What Is A Conventional Loan?
A conventional loan is any loan that is is not guaranteed or insured by a government. In the United States of America this generally means the Federal government. Most state and local governments don’t have guarantee or insurance programs.
Categories Of Conventional Loans
There are two categories of conventional loans:
- Conforming – This is any loan which follows the guidelines laid out by Fannie Mae or Freddie Mac. Fannie Mae and Freddie Mac are “quasi-governmental” corporations which, while legally public companies, are actually setup and operated by law or administrative rules established by law.
- Non-Conforming – This is any loan which does not meet Fannie Mae or Freddie Mac guidelines.
There is no law that I am aware of that requires lenders to provide conforming or non-conforming loans. It is a matter that is regulated by the market place. Non-conforming loans popup in a market for primarily two reasons.
Conventional Loan Competition
First, there isn’t a lot of competition between lenders in an area.
Or, second, the lender may actually be offering a better deal than is available under conforming loans in your area.
Be sure to check it out before you arbitrarily blow-off a lender offering a non-conforming loan.
Mortgage lenders can be very sensitive about competitive pressures and you can often spin this to your advantage by threatening to take your business elsewhere. It can help to clearly state what you want and why that may be in your preferred lender’s interest. Loan officers may have more flexibility than they are willing to admit.
Loan Networks such as Lending Tree are providing the borrower with the capability to get mortgage money outside of their local area. This fact puts a lot of pressure on local or regional mortgage lenders to be competitive.
Types of Conventional Loans
Within each category there are really only two types of conventional loans:
- A loan for the purchase of a home or other property; and,
- A loan to refinance a home or other property.
Construction Loans & Conventional Loans
Technically, a construction loan is not a conventional loan because it is short term and for a specific purpose. There are two type.
First, the creation of a structure on a property for which you usually will be obtaining a mortgage loan. Of course, if you have a lot of cash, you may want to pay off the construction loan and own the property “free and clear” of a mortgage.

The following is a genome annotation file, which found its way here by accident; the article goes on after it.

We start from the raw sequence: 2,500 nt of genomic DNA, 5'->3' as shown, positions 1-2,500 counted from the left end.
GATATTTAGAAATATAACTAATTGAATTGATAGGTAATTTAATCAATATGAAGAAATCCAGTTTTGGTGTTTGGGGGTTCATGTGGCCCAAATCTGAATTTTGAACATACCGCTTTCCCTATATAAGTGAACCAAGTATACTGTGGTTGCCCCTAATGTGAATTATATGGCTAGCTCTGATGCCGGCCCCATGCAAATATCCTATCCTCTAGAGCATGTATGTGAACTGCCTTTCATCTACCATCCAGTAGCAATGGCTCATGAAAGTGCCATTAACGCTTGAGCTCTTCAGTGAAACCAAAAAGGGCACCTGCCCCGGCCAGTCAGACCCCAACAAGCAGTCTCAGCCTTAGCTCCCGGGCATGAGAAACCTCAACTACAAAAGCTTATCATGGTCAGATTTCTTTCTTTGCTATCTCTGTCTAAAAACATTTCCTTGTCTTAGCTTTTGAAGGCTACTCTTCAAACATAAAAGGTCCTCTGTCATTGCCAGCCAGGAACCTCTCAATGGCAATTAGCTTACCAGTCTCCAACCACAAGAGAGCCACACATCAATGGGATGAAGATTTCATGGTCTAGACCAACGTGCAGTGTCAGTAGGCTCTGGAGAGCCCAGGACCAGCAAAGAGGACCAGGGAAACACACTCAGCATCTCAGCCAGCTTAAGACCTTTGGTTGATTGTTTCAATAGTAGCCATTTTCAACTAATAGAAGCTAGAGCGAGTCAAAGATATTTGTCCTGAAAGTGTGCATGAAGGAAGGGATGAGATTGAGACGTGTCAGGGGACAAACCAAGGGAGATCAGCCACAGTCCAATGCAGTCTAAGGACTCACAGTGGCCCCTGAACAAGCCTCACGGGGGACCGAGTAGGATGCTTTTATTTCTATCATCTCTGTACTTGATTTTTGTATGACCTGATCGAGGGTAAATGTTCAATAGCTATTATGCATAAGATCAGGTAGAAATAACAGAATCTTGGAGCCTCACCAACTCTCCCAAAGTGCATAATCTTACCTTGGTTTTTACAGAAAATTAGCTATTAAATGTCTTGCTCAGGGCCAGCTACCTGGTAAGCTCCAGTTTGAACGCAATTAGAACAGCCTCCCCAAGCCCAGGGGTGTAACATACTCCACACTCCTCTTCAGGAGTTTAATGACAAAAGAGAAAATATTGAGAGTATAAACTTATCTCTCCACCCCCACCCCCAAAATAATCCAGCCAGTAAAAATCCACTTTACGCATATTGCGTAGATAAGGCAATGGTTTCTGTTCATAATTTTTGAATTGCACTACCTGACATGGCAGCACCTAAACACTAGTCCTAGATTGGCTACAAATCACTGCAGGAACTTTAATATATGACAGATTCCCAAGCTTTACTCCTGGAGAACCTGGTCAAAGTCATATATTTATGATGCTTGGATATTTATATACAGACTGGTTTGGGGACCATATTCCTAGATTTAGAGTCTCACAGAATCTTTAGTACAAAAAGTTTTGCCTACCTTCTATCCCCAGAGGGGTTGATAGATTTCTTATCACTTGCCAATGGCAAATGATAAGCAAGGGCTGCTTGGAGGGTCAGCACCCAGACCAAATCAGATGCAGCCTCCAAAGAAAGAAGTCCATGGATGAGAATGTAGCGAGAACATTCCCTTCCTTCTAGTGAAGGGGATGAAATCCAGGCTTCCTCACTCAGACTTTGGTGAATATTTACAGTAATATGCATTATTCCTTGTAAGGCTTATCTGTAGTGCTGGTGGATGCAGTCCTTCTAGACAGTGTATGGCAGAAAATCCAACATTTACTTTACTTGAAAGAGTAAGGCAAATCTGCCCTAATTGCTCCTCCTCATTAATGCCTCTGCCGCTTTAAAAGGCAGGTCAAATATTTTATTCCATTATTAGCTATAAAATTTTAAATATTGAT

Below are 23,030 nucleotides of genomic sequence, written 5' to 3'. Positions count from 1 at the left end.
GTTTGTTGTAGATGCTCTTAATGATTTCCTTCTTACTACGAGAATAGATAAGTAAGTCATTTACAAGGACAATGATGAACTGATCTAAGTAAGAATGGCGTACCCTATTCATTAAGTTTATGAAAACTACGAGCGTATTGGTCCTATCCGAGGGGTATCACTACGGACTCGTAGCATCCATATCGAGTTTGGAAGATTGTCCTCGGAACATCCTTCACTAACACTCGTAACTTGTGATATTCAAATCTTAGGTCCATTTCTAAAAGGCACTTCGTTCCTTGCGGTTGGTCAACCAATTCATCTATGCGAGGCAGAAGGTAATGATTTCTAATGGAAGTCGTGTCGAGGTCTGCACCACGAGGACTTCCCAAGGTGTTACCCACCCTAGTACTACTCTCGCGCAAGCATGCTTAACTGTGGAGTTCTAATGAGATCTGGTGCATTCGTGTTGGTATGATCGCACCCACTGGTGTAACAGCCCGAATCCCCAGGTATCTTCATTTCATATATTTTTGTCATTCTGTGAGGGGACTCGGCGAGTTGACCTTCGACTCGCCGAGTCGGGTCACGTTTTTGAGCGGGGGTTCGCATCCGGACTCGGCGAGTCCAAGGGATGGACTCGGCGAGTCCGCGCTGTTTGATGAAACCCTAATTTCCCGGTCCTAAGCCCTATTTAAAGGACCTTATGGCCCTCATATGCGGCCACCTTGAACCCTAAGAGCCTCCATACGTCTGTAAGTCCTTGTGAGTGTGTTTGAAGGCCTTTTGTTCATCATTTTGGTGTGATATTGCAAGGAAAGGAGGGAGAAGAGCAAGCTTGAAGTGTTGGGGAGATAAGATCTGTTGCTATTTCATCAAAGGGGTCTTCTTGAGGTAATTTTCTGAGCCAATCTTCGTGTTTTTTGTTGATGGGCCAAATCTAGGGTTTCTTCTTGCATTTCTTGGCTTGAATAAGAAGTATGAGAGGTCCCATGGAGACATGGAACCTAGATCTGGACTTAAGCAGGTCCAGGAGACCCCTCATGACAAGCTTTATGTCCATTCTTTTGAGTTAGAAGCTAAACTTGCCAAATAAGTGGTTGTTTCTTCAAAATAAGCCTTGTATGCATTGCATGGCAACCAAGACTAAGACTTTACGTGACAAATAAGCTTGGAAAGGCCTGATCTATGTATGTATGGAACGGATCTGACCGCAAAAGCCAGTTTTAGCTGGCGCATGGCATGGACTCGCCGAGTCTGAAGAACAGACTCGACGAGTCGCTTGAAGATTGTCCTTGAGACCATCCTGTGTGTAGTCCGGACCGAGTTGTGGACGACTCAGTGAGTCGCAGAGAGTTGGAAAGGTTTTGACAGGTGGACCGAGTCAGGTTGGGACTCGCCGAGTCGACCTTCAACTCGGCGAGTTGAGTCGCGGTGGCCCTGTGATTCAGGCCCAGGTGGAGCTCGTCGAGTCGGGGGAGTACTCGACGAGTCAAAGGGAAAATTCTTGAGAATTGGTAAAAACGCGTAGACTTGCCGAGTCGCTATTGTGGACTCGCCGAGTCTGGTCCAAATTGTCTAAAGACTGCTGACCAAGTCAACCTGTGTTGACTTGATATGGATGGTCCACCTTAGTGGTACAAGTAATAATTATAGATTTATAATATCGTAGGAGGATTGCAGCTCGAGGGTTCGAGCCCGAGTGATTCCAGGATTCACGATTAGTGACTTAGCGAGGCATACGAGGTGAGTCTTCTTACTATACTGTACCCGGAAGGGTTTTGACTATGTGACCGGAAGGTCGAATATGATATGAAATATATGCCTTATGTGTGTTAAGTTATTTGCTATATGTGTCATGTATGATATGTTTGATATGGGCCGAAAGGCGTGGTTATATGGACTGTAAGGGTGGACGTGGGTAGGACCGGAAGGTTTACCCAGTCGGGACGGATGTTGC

Second, to renovate an existing structure on a property. While it may be separate from your mortgage, frequently, it is handled either as a refi (refinance) or will be taken from the equity and become a second mortgage on your property.
Sometimes construction loans are seamlessly combined with a mortgage loan to make it possible to purchase and renovate or purchase and build a structure under the “same” loan. Generally, this is a marketing ploy to keep you from approaching another lending institution who might offer you better terms than your current lender is offering you.
Down Payments and Interest Rates
Depending upon the competitive environment and law at the time you apply for your loan you will be required to come up with a down payment of various percentages of the purchase price (usually multiples of 5%; but generally at least 10%) and various interest rates.
As a general rule, the higher the down payment, the lower the interest rate and visa versa.
The down payment and the interest rate may be anything that is allowed by law. FHA and VA loans are frequently a better deal but carry the stigma that they are for “poor” people. This may not be acceptable in some managerial or executive circles.
Conventional Loan Assumptions
Conventional loans may also be assumable. This means that the buyer can “assume” your loan and pick up the payments based upon the terms of the loan. Within assumable there are two sub-types:
- Qualifying – The buyer must “qualify”; i.e. pass a credit check.
- Non-Qualifying – The buyer is not required to qualify.
Problems With Assumptions Of Conventional Loans
There is a major problem with selling a home with a loan assumption. If the buyer or any buyer, for that matter, in the chain of assumptions, defaults, responsibility for the mortgage falls on the previous seller… If that seller defaults… Then, on the seller before that and so forth until responsibility falls on the original seller of the assumption. A very nasty situation.
Conventional Loan Private Mortgage Insurance (PMI)
If you obtain a conventional loan, you may or may not be required to obtain Private Mortgage Insurance (PMI). Most lenders absolutely require this. It protects them in the event of a default by your or your estate. The premiums are usually paid as a part of the escrow portion of your loan payments.
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